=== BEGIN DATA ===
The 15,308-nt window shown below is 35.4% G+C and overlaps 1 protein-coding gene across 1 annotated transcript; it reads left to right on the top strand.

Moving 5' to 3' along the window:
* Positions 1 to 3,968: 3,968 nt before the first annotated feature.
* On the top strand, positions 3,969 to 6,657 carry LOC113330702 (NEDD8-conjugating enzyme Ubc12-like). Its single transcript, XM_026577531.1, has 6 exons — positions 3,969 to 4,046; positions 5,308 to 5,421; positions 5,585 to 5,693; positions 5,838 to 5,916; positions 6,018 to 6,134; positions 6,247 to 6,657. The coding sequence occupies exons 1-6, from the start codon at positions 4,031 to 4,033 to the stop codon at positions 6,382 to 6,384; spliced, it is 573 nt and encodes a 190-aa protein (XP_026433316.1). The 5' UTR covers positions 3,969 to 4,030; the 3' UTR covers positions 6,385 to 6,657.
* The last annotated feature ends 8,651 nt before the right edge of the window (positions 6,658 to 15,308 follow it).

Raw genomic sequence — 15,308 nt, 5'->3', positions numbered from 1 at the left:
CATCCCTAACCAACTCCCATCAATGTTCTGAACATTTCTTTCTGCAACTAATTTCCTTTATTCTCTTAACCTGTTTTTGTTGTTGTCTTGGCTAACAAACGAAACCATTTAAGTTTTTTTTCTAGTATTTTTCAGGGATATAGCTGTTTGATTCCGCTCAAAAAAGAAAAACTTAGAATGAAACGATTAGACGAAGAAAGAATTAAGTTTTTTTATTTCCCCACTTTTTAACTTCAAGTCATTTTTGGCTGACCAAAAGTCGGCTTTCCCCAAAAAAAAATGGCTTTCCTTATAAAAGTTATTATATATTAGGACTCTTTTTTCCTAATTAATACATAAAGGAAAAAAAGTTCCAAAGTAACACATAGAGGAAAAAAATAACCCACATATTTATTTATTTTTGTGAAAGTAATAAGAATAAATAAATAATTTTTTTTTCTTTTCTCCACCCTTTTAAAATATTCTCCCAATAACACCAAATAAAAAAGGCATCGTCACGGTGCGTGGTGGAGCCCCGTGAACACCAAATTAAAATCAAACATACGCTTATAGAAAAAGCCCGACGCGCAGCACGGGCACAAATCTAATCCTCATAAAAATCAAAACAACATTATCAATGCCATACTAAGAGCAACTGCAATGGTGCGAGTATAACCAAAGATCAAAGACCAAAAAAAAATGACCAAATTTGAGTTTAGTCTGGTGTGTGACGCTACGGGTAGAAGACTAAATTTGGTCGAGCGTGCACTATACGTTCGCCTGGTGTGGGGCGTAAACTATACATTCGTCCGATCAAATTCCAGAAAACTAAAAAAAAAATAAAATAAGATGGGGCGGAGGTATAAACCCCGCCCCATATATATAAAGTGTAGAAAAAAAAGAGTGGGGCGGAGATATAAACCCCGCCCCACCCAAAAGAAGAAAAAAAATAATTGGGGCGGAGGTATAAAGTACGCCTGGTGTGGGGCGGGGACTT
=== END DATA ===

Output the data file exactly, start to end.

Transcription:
The 15,308-nt window shown below is 35.4% G+C and overlaps 1 protein-coding gene across 1 annotated transcript; it reads left to right on the top strand.

Moving 5' to 3' along the window:
* Positions 1 to 3,968: 3,968 nt before the first annotated feature.
* On the top strand, positions 3,969 to 6,657 carry LOC113330702 (NEDD8-conjugating enzyme Ubc12-like). Its single transcript, XM_026577531.1, has 6 exons — positions 3,969 to 4,046; positions 5,308 to 5,421; positions 5,585 to 5,693; positions 5,838 to 5,916; positions 6,018 to 6,134; positions 6,247 to 6,657. The coding sequence occupies exons 1-6, from the start codon at positions 4,031 to 4,033 to the stop codon at positions 6,382 to 6,384; spliced, it is 573 nt and encodes a 190-aa protein (XP_026433316.1). The 5' UTR covers positions 3,969 to 4,030; the 3' UTR covers positions 6,385 to 6,657.
* The last annotated feature ends 8,651 nt before the right edge of the window (positions 6,658 to 15,308 follow it).

Raw genomic sequence — 15,308 nt, 5'->3', positions numbered from 1 at the left:
CATCCCTAACCAACTCCCATCAATGTTCTGAACATTTCTTTCTGCAACTAATTTCCTTTATTCTCTTAACCTGTTTTTGTTGTTGTCTTGGCTAACAAACGAAACCATTTAAGTTTTTTTTCTAGTATTTTTCAGGGATATAGCTGTTTGATTCCGCTCAAAAAAGAAAAACTTAGAATGAAACGATTAGACGAAGAAAGAATTAAGTTTTTTTATTTCCCCACTTTTTAACTTCAAGTCATTTTTGGCTGACCAAAAGTCGGCTTTCCCCAAAAAAAAATGGCTTTCCTTATAAAAGTTATTATATATTAGGACTCTTTTTTCCTAATTAATACATAAAGGAAAAAAAGTTCCAAAGTAACACATAGAGGAAAAAAATAACCCACATATTTATTTATTTTTGTGAAAGTAATAAGAATAAATAAATAATTTTTTTTTCTTTTCTCCACCCTTTTAAAATATTCTCCCAATAACACCAAATAAAAAAGGCATCGTCACGGTGCGTGGTGGAGCCCCGTGAACACCAAATTAAAATCAAACATACGCTTATAGAAAAAGCCCGACGCGCAGCACGGGCACAAATCTAATCCTCATAAAAATCAAAACAACATTATCAATGCCATACTAAGAGCAACTGCAATGGTGCGAGTATAACCAAAGATCAAAGACCAAAAAAAAATGACCAAATTTGAGTTTAGTCTGGTGTGTGACGCTACGGGTAGAAGACTAAATTTGGTCGAGCGTGCACTATACGTTCGCCTGGTGTGGGGCGTAAACTATACATTCGTCCGATCAAATTCCAGAAAACTAAAAAAAAAATAAAATAAGATGGGGCGGAGGTATAAACCCCGCCCCATATATATAAAGTGTAGAAAAAAAAGAGTGGGGCGGAGATATAAACCCCGCCCCACCCAAAAGAAGAAAAAAAATAATTGGGGCGGAGGTATAAAGTACGCCTGGTGTGGGGCGGGGACTT